GALLIPOLIS — Gallia County Prosecutor Jeff Adkins is seeking another term in office and will be running under the Democrat banner in the upcoming March 15 primary election.
Adkins, 55, of Gallipolis, will potentially be competing against another Gallipolis-based attorney and Republican Jason Holdren for the seat of Gallia County Prosecutor.
Adkins was born in Charleston, W.Va., and moved to Gallipolis in 1970. His father worked with Holzer Medical Center as an executive officer. Adkins graduated from Gallia Academy High School. He spent two years going to school at Rio Grande before finishing his undergraduate and law degrees at Ohio Northern University in Ada. He finished his law degree in 1985. After taking his bar examination, he began working under former Gallia County Prosecutor Joe Cain. Adkins also worked previously under Brent Saunders.
Adkins is also the father of two girls shared with his wife Andrea, a registered nurse.
“I’ve been in here (the courthouse) just past 30 years,” Adkins said.
Adkins has had experience serving as an assistant prosecutor and a part-time assistant city solicitor in the past. He also maintained his own private practice before being elected as Gallia County Prosecutor in 2004. He was again elected to the office in 2008 and 2012.
“We want to be here for the 2 a.m. phone call from police requesting a search warrant of a car traveling from Detroit through Gallia County,” Adkins said. “We want to be here for the fourth-grade boy who reported to his teacher that he and his little sister haven’t had food at their house for weeks. We want to be here for the store clerk who has worked a 10-hour shift and comes home to find her back door kicked in.”
According to Adkins, his office may see at least 200 to 300 cases each year — and those are are just the felony cases. He serves in juvenile court cases as well. Adkins also serves as the county’s legal advisor to entities such as county commissioners and boards of trustees. He has spent large amounts of time dealing with the Gallia-Meigs Major Crimes Task Force and prosecuted drug offenders and traffickers, as well as using civil forfeitures for new law enforcement equipment. Some of these cases have seen upwards of $100,000 in criminally acquired funds.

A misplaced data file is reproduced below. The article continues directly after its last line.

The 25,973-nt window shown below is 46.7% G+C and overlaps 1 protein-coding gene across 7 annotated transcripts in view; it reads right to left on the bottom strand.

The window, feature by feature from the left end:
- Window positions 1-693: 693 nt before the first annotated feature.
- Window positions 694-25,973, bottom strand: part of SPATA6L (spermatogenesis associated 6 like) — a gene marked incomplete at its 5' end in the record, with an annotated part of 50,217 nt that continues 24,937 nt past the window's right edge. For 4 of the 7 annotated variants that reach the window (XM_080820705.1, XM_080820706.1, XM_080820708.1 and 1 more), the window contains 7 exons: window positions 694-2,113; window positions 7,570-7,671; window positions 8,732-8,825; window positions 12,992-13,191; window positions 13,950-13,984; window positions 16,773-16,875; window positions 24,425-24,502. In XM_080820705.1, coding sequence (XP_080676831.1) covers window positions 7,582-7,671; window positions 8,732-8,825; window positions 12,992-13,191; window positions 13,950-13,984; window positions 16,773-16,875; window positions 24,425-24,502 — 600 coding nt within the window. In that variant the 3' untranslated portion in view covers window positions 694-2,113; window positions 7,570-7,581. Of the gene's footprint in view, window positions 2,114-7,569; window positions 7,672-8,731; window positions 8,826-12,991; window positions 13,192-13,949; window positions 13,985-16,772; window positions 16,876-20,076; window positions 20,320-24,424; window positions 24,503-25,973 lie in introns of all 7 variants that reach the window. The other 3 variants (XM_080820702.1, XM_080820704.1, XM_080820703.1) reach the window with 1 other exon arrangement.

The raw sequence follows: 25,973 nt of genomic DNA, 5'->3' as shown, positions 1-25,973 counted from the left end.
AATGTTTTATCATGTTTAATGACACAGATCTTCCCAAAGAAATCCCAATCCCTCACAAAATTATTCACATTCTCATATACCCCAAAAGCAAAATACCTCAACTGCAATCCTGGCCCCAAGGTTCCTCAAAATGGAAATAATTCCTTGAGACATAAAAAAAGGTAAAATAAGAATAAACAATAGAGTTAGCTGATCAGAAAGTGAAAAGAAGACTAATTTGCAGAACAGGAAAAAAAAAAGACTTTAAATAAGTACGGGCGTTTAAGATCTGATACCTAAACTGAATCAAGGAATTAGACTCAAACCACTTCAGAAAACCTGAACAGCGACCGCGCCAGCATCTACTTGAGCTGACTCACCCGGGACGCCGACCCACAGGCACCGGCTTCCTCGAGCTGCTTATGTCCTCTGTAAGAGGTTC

Adkins’ office donated $5,000 to the Vinton Field of Hope outreach program, which aims to use faith-based techniques to assist former drug users seeking rehabilitation. Adkins said he is an advocate of treatment in an attempt to get more drug users off the streets and lower the demand for drugs and trafficking in the county. The current prosecutor has said his office has made use of a technique called “intervention in lieu of conviction” in hopes of getting users assistance to come off addiction.
“If you’re selling, though, we’re coming after you,” Adkins said.
He said his office has made it a priority to utilize the law enforcement trust fund made up of money seized from drug traffickers. The money has been used to purchase new equipment for the Rio Grande Police Department, Gallipolis Police Department and the Gallia County Sheriff’s Office. Adkins emphasized the necessity of using these funds to save the taxpayer dollars.
“I became a prosecutor to help people,”he said. “People think that a prosecutor’s job is to just go after anybody. The thing is, (my) job is to see that justice is served.”
“I have never considered my job as prosecutor as a political one, but rather one that sits at the highest peak of public service,” Adkins said. “For that reason, I have an office staff compromised of both Democrats and Republicans. The question for me has never been one of party affiliation, but one of ethics standards and competence. The people who have entrusted me to hold this office deserve nothing less.”
Adkins said that some of the most rewarding parts of his job is when they can make someone happy. When he believes his office has obtained justice for an individual harmed or when they can return money to someone who may have lost property or cash as the result of a crime, Adkins counts these as the highlights of his profession. He also said that if he can prevent a victim from reliving trauma, especially in cases involving sexual abuse, this also brings satisfaction.
“I usually run out personally and take the money or a check to the person for restitution,” Adkins said. “These property crimes … people work hard for what they have and we need to make things right.”
“I am very proud that we have assembled a great team of prosecutors and staff to prosecute felony crime that occur here in our county,” he added. “The job as prosecutor requires experience and the ability to work closely with all law enforcement agencies across this county and the state of Ohio. I have been blessed that the public has entrusted me with the opportunity to create those bonds over the last several years.”
Adkins said the things he and his staff encounter are no joke and that “these are real-life scenarios we are facing on a daily basis in my office. I have answered these calls for the last 30 years with the trust and support of the people of Gallia County, and with their continued confidence I humbly seek another term to continue the important work we have started.”
For more information, contact the Gallia County Courthouse at the number 740-446-0018 or the Office of Gallia County Prosecuting Attorney Jeff Adkins Facebook page.
Dean Wright can be reached at (740) 446-2342, Ext. 2103.